Epidermal autoimmune diseases
Pemphigus
The term pemphigus defines a group of autoimmune interepithelial blistering diseases that are characterized by loss of normal cell-cell adhesion (acantholysis), and by the presence of pathogenic (predominantly IgG) autoantibodies reacting against epithelial adhesion molecules. Pemphigus is further divided in two major subtypes: pemphigus vulgaris (PV) and pemphigus foliaceus (PF). However, several other disorders such as IgA pemphigus, IgE pemphigus, pemphigus herpetiformis, drug induced pemphigus, Senear Usher syndrome and endemic pemphigus foliaceus exist; further, some researchers have described possible endemic forms of PV [1-2,9-10,12-13,16-18]. A less common form of pemphigus is the paraneoplastic form (PNP) [22]. PNP is characterized by autoantibodies which immuoprecipitate a group of peptides synthesized by keratinocytes, including BP230, desmoplakin, envoplakin and other 170 and 190 kDa antigens. (Tabl. I).
 
Hereditary intraepidermal
blistering diseases
Bacterial and viral intraepidermal
blistering diseases
Other intraepidermal
blsitering diseases
Vesicants, sunlight and others
Bullous congenital ichthyosiform
erythoderma
Bullous impetigo, staphlococcal scalded
skin syndrome/SSSS.
Miliaria crystallina
Compounds including pyrimidine, alkyl
sulfides, arsenic, organic mercury and
organic isothiocyanates.
Bullous ichthyosis of Siemens
Herpesvirus infections, including herpes
viruses 1 and 2, and varicella zoster.
Friction blisters.
Sun and ultraviolet radiation.
Incontinentia pigmentii
(vesicular stage)
Hand foot and mouth disease.
Hydroa vacciniforme.
Cantharidin, ricin, methoxalem,
podophyllin, toxins from snake and other
animal bites, thermal blisters

              Table I. Diseases or conditions with intraepidermal blisters, excluding autoinmune skin diseases.

 
Pemphigus vulgaris (PV)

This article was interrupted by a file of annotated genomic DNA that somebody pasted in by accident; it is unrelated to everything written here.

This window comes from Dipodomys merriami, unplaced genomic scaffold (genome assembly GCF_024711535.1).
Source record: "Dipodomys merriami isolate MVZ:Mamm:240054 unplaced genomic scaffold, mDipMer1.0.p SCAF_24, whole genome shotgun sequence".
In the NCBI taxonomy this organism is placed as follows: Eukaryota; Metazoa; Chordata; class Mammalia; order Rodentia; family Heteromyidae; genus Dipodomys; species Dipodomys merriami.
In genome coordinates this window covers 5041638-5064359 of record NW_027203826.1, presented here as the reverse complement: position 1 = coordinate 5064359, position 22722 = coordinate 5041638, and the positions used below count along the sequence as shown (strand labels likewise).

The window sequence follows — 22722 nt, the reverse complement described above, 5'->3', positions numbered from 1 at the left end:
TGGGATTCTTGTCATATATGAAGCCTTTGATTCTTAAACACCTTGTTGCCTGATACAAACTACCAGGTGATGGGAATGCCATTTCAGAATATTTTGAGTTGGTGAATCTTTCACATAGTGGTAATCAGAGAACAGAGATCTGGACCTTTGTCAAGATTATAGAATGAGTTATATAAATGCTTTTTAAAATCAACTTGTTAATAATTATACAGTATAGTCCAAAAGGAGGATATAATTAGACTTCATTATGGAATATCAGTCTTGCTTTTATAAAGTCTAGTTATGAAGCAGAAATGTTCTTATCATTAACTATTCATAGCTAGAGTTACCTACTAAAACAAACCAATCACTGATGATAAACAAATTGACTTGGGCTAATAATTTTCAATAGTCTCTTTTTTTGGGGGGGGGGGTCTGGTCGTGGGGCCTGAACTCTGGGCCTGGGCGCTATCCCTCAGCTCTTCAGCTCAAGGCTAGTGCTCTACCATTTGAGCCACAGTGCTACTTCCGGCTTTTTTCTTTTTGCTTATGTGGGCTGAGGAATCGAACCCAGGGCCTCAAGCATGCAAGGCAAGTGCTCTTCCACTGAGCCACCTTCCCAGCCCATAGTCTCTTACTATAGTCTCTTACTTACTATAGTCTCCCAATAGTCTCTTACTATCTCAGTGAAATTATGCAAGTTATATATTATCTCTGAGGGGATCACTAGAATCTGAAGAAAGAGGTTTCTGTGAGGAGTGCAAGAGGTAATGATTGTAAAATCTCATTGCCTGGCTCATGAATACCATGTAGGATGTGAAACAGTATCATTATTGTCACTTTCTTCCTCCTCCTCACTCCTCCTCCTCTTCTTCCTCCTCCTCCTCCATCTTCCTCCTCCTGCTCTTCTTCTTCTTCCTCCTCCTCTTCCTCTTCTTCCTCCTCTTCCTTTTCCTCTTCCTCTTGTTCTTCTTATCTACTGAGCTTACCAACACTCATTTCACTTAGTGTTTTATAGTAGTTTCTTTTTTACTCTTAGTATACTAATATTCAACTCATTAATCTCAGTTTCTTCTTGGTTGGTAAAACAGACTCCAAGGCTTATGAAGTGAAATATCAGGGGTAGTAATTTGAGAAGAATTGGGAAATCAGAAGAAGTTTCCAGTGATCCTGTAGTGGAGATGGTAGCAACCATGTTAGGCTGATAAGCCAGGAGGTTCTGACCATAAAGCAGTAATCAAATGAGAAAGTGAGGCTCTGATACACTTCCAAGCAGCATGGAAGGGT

(OMIM 169610) PV is a rare vesiculobullous condition which accounts for a large number of the cases of pemphigus [1,2]. Its incidence is approximately 0.1–1.0 per 100,000/year [1,2, 9-10]. PV is the common form of pemphigus; the prevalence of PV is high in regions with a predominant Jewish population. PV is a potentially lethal autoimmune blistering disorder, involving both skin and mucous membranes [3-10]. A slight female predominance has been reported in the disease. The mean age of onset is 50-60 years; however, the range is broad, and disease onset in older individuals and in children has been documented. The Nikolsky clinical sign is usually present in patients with active blistering; specifically, firm, lateral sliding pressure fractures a normal-appearing epidermis, producing an erosion. The Nikolsky sign is not specific for pemphigus vulgaris, and is also found in other active cutaneous blistering diseases. The PV diagnosis is confirmed by the following criteria: typical clinical lesions, a histologic demonstration of loss of adhesion in the epidermis with intraepidermal blister formation and acantholysis; and demonstration of IgG antibodies bound to the cell surfaces of affected keratinocytes. As noted, patients with pemphigus vulgaris commonly suffer from mucosal involvement; the mucosal involvement may precede cutaneous manifestations by months, or may represent the sole manifestation of the disease. In the mid- to late 1980s, the target antigens of pemphigus were characterized by immunochemical methods, including immunoprecipitation (IP) and immunoblotting (IB). Further characterization occurred in the 1990s, by isolation of the cDNA for pemphigus antigens; these studies demonstrated that the target antigens in pemphigus are desmogleins. Patients with PV possess antibodies directed against desmoglein 3, a 130 kDa transmembrane glycoprotein, and expressed only in the stratified squamous epithelia; the target protein belongs to the desmosomal cadherin family of cell adhesion molecules [23-26]. Further, a heterogeneous autoantibody population has been encountered in many PV sera, including to Dsg1 [23-30]. Dsg1 is a calcium-dependent cell adhesion molecule. Autoantibodies against plaque related keratiocyte proteins, including periplakin, envoplakin and desmoplakin dominate in mucosal PV, and also in dogs [32,33]. New techniques, such as antibody profiling by proteomic tehniques have been used for testing additional putative PV antigens. A recent study tested 264 pemphigus sera and 138 normal control sera on a multiplexed protein array platform; this platform contained 701 human genes encompassing many known keratinocyte cell surface molecules and members of protein families targeted by non-organ specific PV antibodies [34]. The top 10 antigens recognized by the majority of the test patient’s sera were proteins encoded by the desmocollin 1 and 3 (DSC1, DSC3), ATP2C1, PKP3, CHRM3, COL21A1, ANXA8L1, CD88 and CHRNE genes. The most common combinations of target antigens included 1) at least one of the adhesion molecules DSC1, DSC3 or PKP3 and/or 2) the acetylcholine receptor CHRM3 or CHRNE with or without 3) the MHC class II antigen DRA. The authors sorted the data based on a ratio of patient to control frequencies of antigen recognition that exceeded 1:10. The most common antigens were molecules encoded by the CD33, GP1BA, CHRND, SLC36A4, CD1B, CD32, CDH8, CDH9, PMP22 and HLA-E genes, as well as mitochondrial proteins encoded by the NDUFS1, CYB5B, SOD2, PDHA1 and FH genes. The highest specificity combinations for PV were autoantibodies to the calcium pump encoded by ATP2C1 with a C5a receptor, plus DSC1, DSC3 or HLA-DRA [34]. A second group of authors had previously reported similar testing using protein array technology, and described positivity towards with 16 antigens; most of these were cell-surface proteins such as CD2, CD31, CD33, CD36, CD37, CD40, CD54, CD66c and CD84 molecules, nicotinamide/nicotinic acid mononucleotide adenylyltransferase, immunoglobulin heavy chain constant region gamma 2 and others. [35]. Overall, the sensitivity of these investigative techniques seems to be high; however, the specificity needs further evaluation.